Every now and again David McVicar does a faithful-to-the-libretto read that works like a charm. His Carmen and Le Nozze di Figaro were like that; Giulio Cesare was more interventionist but it too showed this welcome attitude of unfussiness and laissez-faire. We can now add the 2015 Glyndebourne Die Entführung aus dem Serail to this small but precious list of productions where what he and designer Vicki Mortimer describe as “radical realism” lets the piece do its thing and lets the viewer make up her own mind.
Which is not to say that this Entführung will not come across as somewhat old-fashioned and a mile too beautiful. It will, especially if you watch it after an interventionist version such as Mouawad’s. On the other hand, you will also feel less preached to and less in need of instruction. (Though I respect its willingness to expose the long avoided dark underside of this opera, I have no idea what I’d make of the notorious Bieito version. At this point I suspect he’s using violence and sex to sell an operatic production just like Hollywood does to sell a movie.) Mouawad’s gives a lot to chew on and is very aware and in tune with our time, while McVicar’s could have been funded by the Met circa 1950s.
Forgive me, reader: I am inconsistent; I cared for this production and didn’t. I cared for it more than I didn’t. Yes, I think that’s accurate. More than not.
There are hints on what life on Pasha Selim’s court and in his harem might be like throughout the production, but it’s only in the final scene after the Europeans leave that it all comes back to life for the viewer too: his three wives (three of his wives?) uncover their faces, and he takes a favourite kid out of the gaggle of his cute children for a cuddle. In his Figaro, McVicar made the lives of servants much more present and vivid, and here the life on Pasha’s court comes out more clearly than in a lot of productions. I think it’s important to show Pasha’s other women, and this production does (while Mouawad’s shows an implausibly monogamous and Konstanze-focused Selim).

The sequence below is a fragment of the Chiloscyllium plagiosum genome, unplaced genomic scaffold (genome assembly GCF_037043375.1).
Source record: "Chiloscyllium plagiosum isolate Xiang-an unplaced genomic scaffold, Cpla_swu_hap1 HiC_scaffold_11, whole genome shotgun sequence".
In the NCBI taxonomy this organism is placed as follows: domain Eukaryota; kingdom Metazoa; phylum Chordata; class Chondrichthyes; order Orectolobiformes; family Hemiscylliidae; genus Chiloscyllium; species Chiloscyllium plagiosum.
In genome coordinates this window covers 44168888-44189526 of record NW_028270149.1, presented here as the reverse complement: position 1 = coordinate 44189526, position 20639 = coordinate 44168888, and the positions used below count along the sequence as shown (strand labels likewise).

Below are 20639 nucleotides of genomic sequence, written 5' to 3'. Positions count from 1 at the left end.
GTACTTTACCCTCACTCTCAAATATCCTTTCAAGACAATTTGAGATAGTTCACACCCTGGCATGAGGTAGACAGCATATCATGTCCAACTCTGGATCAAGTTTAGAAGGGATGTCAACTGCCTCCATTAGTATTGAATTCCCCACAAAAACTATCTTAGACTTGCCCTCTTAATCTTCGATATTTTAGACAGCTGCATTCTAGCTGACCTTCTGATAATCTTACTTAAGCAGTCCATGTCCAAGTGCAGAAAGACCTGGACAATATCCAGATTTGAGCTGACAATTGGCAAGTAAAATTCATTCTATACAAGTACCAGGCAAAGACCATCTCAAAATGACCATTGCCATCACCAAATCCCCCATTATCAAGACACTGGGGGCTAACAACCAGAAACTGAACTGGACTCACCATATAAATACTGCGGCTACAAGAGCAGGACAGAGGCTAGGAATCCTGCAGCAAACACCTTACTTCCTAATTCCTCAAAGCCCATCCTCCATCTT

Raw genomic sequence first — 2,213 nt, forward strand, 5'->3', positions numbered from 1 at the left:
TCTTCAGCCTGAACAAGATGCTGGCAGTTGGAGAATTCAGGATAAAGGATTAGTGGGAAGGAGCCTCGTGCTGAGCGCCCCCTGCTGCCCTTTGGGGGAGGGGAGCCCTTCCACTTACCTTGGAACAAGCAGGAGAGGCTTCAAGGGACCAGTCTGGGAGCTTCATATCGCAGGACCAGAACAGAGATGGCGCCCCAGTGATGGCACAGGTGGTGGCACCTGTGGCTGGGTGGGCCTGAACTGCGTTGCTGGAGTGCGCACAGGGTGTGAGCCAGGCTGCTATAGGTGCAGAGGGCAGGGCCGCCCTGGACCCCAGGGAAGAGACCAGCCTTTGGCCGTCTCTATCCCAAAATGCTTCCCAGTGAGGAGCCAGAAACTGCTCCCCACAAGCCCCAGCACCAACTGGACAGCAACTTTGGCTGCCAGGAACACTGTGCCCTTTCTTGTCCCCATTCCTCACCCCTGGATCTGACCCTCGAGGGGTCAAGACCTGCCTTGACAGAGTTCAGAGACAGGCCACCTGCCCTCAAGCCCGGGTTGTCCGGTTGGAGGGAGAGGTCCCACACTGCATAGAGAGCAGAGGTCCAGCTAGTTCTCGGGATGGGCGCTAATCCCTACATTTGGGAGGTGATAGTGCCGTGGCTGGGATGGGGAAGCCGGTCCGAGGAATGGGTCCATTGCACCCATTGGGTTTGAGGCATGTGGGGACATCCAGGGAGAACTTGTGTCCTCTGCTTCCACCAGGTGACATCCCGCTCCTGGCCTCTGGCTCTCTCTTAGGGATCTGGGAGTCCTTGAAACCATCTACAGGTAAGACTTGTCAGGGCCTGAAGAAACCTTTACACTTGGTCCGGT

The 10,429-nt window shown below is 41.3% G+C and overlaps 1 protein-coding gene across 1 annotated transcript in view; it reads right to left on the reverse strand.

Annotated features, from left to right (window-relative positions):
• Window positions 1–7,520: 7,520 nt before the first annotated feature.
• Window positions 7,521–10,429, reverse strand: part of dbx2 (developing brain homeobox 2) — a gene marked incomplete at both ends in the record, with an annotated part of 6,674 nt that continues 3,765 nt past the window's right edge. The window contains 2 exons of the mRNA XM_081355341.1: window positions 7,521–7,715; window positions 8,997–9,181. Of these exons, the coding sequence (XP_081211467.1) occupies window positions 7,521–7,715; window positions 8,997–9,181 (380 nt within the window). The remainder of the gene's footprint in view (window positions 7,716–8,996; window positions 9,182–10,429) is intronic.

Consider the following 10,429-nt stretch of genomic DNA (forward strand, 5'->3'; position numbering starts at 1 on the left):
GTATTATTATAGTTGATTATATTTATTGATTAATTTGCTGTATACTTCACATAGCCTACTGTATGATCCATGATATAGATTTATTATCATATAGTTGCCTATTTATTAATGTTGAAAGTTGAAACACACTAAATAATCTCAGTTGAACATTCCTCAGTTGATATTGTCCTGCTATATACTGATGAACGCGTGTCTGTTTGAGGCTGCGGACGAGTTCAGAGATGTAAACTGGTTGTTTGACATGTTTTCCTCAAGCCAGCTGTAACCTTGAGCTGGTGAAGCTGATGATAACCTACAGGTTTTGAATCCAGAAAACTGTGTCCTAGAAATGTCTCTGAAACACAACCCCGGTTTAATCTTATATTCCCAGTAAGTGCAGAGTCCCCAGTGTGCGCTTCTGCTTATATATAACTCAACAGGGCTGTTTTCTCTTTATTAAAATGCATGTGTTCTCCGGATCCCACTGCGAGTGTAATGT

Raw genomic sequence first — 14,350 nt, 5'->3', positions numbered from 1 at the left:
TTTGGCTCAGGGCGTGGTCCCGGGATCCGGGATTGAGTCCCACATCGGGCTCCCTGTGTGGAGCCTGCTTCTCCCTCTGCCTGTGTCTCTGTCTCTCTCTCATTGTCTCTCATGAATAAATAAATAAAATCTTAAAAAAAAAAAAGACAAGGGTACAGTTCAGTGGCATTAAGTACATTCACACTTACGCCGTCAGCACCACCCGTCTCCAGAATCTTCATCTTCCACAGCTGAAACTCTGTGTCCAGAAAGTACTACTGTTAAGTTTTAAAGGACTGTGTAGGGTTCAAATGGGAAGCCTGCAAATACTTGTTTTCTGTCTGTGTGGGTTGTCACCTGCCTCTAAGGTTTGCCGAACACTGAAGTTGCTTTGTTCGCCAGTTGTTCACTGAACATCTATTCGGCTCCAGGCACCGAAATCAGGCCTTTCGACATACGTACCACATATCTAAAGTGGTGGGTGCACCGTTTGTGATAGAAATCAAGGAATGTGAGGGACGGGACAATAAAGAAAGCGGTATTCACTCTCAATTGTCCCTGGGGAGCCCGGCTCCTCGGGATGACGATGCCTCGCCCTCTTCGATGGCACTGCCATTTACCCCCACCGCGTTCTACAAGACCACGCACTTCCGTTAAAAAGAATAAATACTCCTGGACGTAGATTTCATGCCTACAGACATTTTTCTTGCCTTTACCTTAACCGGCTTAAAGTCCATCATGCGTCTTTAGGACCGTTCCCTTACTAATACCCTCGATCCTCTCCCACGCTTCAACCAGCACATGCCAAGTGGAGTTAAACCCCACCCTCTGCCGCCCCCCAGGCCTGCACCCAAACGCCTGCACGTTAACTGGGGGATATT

The second repudiation scene that leads Konstanze to sing “Martern aller Arten” in the libretto happens in a garden, but McVicar raises the tension and the stakes by putting it in Pasha’s bedroom. Pasha (Franck Saurel) is a total beefcake to whom moreover consent matters and Konstanze is clearly tempted–mixed with angry and frightened. Her state may explain some of the extremeness of vocal writing, says Mortimer in the DVD interview. (Yes; I always wondered why this aria was so bizarre, almost comical with its sudden extreme lines.) While Mouawad’s Pasha is kind of meek, McVicar in this scene keeps you guessing whether Pasha is about to crack and resort to force after all.
There was a good period orchestra (the OAE, under Robin “The Curls” Ticciati) in the pit.
The cons, there are a few:
The Blonde-Osmin scene of comic marital strife in the kitchen amid cakelets and girly knitwear is a cop-out. Even though well sung and acted (Mari Eriksmoen’s Blonde and Tobias Kehrer’s Osmin, separately and together, have a whole lot of zest), it rings untrue. The idea was to show a captured woman who manages to avoid rape by wit and stubborn independence. It doesn’t work like that. You may tell me that that’s exactly what the Bretzner-Stephanie libretto commands, but is it ever specified in the libretto whether Blonde is Osmin’s slave in every possible way, or just in some? Or maybe the libretto does depict two Ottoman protagonists who, despite any other possible flaws, would never force themselves on a woman, even if they’ve kindnapped her off a foreign ship? Mouawad has, I think, solved this knot of issues better with Blonde’s pregnancy, but both directors create a likeable Osmin. Would it be more historically accurate to depict him as a brute, is averting the gaze a cop-out?
Pedrillo (Brenden Gunnell)’s life in the harem is highly estheticized, and much is made of the fact that the Pasha tolerates him because of his gardening skill. I get it, Singspiel is supposed to be comic at times, but the comic escape scene with the long ladder, windows opening and closing, Pedrillo’s tantrums in shouted whispers is just tiresome. (Mouawad opted for a non-comic escape, wisely.)
Belmonte (prettily sung by Edvaras Montvidas) in both productions and maybe every possible production is a windbag who stops the proceedings to sing a self-important aria. Sally Matthews’ Konstanze was a composite of lush frocks and stylized movements to the degree that comes dangerously close to Opera Atelier’s.
The Entführung production though still very much worth seeing on DVD/BluRay issued by Glyndebourne and making up your own mind about.